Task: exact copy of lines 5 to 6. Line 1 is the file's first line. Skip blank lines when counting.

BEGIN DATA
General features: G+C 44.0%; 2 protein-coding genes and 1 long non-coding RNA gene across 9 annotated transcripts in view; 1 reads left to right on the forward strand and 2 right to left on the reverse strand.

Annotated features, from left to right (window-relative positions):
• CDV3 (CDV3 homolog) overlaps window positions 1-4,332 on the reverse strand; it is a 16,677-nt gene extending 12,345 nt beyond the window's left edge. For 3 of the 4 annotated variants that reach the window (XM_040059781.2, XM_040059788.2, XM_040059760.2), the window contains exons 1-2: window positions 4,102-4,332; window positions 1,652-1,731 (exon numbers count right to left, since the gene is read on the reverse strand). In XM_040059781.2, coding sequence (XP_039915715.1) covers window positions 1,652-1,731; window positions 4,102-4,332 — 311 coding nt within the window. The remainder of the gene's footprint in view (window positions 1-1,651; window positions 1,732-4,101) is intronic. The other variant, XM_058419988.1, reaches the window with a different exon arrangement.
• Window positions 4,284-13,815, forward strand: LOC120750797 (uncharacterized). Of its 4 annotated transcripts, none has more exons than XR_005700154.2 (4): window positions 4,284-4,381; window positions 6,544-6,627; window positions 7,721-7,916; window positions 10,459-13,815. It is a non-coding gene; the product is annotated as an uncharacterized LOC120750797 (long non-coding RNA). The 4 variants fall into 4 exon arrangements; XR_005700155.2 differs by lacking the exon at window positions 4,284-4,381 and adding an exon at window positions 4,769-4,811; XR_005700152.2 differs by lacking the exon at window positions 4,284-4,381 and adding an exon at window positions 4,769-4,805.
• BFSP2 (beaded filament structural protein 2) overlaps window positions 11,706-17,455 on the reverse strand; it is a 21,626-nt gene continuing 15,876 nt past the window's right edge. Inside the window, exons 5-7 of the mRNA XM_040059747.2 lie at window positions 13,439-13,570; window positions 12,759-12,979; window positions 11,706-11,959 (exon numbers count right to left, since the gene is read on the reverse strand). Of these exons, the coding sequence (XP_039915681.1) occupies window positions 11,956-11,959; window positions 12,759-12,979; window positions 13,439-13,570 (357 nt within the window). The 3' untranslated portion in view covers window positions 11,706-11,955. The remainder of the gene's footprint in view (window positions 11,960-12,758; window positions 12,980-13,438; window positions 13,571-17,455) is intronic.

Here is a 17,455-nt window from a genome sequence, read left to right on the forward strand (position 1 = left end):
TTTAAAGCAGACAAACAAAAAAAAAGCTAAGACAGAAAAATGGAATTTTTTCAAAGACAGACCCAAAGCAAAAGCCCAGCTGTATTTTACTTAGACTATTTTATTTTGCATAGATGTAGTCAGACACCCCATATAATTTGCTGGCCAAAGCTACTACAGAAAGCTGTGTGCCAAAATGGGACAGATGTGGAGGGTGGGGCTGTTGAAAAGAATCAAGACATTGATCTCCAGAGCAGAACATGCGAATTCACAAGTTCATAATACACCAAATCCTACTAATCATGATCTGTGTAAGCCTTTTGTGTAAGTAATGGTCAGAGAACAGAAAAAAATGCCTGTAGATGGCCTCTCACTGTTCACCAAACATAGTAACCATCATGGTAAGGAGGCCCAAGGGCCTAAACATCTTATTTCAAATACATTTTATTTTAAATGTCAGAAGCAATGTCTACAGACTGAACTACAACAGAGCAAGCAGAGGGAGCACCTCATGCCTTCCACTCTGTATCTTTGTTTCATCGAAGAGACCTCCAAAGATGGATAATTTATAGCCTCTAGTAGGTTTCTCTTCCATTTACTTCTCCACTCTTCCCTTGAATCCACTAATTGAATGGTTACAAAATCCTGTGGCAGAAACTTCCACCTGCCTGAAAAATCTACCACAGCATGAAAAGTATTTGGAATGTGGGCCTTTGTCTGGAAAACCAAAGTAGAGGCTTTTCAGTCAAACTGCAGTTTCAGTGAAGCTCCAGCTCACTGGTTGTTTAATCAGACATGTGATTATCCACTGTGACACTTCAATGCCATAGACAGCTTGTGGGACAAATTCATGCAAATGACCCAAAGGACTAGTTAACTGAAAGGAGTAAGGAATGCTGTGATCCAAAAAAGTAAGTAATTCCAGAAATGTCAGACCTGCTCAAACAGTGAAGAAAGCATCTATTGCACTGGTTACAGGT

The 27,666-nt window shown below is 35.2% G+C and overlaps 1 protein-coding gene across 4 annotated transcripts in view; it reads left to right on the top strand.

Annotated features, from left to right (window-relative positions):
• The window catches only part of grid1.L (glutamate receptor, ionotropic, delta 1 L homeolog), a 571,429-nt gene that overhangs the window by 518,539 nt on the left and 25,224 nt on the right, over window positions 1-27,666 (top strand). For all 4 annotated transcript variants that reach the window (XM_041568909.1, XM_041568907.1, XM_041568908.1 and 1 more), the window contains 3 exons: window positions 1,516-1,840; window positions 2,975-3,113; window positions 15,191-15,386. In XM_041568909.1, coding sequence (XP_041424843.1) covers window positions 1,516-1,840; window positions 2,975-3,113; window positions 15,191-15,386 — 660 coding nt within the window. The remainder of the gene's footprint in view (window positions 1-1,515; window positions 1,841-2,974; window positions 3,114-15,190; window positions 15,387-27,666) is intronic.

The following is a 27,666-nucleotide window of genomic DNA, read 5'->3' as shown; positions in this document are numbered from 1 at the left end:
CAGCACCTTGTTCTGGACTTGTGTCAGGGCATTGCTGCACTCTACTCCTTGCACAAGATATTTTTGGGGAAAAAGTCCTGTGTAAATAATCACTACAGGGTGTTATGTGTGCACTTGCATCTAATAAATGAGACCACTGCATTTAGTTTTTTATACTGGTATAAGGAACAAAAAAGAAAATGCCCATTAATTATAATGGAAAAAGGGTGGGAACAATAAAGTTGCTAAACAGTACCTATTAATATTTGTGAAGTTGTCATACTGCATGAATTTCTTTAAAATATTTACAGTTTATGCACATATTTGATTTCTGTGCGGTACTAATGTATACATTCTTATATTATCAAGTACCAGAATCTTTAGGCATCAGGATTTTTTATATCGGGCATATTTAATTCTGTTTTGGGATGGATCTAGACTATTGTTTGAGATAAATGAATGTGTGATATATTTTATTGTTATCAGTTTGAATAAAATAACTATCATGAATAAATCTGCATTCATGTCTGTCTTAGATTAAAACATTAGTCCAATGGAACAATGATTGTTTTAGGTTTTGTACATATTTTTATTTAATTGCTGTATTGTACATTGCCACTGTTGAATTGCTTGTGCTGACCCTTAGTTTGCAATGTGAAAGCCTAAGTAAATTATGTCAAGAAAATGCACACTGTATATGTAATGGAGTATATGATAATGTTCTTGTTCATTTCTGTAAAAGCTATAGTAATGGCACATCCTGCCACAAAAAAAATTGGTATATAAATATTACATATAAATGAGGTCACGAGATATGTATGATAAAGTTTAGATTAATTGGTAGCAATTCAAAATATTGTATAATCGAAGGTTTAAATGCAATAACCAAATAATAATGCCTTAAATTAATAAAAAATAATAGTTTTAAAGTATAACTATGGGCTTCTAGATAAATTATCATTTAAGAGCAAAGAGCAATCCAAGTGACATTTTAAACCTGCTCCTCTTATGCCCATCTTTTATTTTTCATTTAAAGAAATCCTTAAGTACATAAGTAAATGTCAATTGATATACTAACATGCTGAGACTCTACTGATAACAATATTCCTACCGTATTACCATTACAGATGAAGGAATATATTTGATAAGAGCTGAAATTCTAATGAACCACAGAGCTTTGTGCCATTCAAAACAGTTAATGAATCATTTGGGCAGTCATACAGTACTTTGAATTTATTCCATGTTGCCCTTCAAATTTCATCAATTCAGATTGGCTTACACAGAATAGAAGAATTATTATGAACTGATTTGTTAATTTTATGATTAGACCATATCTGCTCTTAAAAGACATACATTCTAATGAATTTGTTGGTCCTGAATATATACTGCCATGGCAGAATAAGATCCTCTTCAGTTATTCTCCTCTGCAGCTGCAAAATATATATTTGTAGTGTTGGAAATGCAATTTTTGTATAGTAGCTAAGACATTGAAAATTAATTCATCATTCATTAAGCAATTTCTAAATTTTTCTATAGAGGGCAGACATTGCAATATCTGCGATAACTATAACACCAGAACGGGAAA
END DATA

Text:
• BFSP2 (beaded filament structural protein 2) overlaps window positions 11,706-17,455 on the reverse strand; it is a 21,626-nt gene continuing 15,876 nt past the window's right edge. Inside the window, exons 5-7 of the mRNA XM_040059747.2 lie at window positions 13,439-13,570; window positions 12,759-12,979; window positions 11,706-11,959 (exon numbers count right to left, since the gene is read on the reverse strand). Of these exons, the coding sequence (XP_039915681.1) occupies window positions 11,956-11,959; window positions 12,759-12,979; window positions 13,439-13,570 (357 nt within the window). The 3' untranslated portion in view covers window positions 11,706-11,955. The remainder of the gene's footprint in view (window positions 11,960-12,758; window positions 12,980-13,438; window positions 13,571-17,455) is intronic.

Here is a 17,455-nt window from a genome sequence, read left to right on the forward strand (position 1 = left end):